• cribra orbitalia;
  • hidden heterogeneity;
  • nutrient deficiency;
  • osteological paradox;
  • porotic hyperostosis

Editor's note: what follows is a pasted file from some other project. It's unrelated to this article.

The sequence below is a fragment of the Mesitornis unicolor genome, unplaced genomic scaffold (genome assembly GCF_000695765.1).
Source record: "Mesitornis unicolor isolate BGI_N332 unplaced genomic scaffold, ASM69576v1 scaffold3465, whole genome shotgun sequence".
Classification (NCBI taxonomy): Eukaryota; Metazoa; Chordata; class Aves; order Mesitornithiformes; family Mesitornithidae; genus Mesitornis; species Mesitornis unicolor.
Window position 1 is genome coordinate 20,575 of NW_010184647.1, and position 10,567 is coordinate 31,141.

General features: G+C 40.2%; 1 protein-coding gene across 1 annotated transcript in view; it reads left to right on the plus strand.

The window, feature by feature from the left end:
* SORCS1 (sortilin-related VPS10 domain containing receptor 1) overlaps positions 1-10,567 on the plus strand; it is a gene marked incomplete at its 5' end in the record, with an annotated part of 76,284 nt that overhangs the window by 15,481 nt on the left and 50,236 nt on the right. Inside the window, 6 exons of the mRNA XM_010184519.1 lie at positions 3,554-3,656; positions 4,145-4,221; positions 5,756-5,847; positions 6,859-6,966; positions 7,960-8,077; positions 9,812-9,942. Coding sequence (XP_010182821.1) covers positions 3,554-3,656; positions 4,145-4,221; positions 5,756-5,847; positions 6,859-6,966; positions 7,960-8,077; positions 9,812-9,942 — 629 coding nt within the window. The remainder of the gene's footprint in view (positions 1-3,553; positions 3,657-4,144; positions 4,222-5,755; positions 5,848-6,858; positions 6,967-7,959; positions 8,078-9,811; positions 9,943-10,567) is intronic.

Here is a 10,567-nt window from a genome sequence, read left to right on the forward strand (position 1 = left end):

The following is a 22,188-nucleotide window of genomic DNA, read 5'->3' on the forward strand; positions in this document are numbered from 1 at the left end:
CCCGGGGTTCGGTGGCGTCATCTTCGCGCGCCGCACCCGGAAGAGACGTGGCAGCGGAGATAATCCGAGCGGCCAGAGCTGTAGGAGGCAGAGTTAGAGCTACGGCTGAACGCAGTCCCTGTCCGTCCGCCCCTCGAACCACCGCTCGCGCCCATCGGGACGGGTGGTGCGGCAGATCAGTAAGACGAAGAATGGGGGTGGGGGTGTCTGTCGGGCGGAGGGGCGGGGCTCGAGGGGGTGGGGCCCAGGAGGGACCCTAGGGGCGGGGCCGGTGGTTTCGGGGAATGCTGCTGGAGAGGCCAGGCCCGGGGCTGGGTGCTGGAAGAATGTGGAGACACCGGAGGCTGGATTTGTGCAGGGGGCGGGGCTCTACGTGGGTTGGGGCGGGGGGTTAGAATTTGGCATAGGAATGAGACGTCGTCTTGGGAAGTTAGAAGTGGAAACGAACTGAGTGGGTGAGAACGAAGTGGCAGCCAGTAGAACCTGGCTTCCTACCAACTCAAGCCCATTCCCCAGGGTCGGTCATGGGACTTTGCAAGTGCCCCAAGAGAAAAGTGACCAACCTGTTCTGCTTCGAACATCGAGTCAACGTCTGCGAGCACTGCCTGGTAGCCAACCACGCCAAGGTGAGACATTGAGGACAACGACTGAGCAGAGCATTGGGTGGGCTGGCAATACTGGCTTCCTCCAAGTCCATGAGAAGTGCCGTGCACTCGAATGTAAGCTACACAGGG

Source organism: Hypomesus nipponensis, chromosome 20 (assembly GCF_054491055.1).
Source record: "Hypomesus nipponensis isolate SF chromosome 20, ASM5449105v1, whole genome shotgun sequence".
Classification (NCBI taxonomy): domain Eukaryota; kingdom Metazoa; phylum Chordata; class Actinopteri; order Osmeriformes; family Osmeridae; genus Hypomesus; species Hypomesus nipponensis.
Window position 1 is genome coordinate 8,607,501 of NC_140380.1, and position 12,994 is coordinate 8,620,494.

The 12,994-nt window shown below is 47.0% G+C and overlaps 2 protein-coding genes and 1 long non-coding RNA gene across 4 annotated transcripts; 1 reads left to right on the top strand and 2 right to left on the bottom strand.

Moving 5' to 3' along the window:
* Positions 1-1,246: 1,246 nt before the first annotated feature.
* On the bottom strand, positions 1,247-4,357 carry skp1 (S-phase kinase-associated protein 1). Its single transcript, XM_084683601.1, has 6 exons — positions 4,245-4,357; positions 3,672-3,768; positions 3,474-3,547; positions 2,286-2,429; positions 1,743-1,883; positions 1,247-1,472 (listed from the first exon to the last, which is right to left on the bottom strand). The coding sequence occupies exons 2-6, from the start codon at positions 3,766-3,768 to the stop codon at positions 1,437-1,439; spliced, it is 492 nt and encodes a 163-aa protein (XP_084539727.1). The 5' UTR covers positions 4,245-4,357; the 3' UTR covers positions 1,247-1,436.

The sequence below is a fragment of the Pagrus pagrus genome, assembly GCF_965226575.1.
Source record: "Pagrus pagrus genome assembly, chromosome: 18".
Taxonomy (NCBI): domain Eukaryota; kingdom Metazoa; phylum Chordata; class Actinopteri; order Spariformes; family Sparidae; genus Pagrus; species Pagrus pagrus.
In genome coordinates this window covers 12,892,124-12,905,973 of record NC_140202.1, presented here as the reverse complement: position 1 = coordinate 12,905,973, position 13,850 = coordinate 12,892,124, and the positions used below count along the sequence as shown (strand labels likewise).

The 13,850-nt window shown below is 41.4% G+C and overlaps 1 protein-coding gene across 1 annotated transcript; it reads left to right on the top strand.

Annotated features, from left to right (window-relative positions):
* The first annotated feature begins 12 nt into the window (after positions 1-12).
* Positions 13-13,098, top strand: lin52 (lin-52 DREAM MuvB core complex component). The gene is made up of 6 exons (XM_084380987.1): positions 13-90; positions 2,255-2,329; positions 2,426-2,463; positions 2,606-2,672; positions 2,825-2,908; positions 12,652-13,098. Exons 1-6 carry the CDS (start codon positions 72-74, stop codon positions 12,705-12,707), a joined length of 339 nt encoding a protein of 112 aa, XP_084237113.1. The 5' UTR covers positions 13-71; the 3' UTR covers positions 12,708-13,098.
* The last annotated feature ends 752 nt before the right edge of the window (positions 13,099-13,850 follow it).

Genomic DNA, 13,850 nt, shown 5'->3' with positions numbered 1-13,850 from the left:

In 2009, Walker and colleagues questioned the validity of the iron-deficiency anemia hypothesis as an explanatory mechanism for the presence of porotic hyperostosis (PH) and cribra orbitalia. They presented evidence demonstrating that iron deficiency inhibits, rather than promotes, marrow hypertrophy and argued a link between both PH and hemolytic or megaloblasic anemias (including vitamin B12 deficiency). This paper suggests that dismissing the iron-deficiency anemia hypothesis may be premature, but, if dismissed, may result in unforeseen consequences. Vitamin B12 deficiency and iron deficiency often result from similar proximate causes, i.e. lack of animal protein in the diet and sanitation problems that lead to parasitic or diarrheal diseases, thereby promoting nutrient losses. As a result, vitamin B12 deficiency and iron deficiency commonly co-occur. In individuals with a co-occurrence of iron deficiency and vitamin B12 deficiency, a possible inhibition of marrow hypertrophy caused by iron deficiency may prevent the development of PH, despite the presence of (vitamin B12) nutritional deficiency. The implications of dismissing the iron-deficiency anemia hypothesis are that many skeletal populations may exhibit hidden heterogeneity, i.e. individuals who are the most nutritionally stressed, with multiple nutrient deficiencies, would mimic the non-stressed individuals and neither would show evidence of PH. However, the inclusion of multiple stress indicators and greater understanding of biocultural context in bioarchaeological analyses may mitigate the potential impacts of hidden heterogeneity in the expression of PH. Copyright © 2013 John Wiley & Sons, Ltd.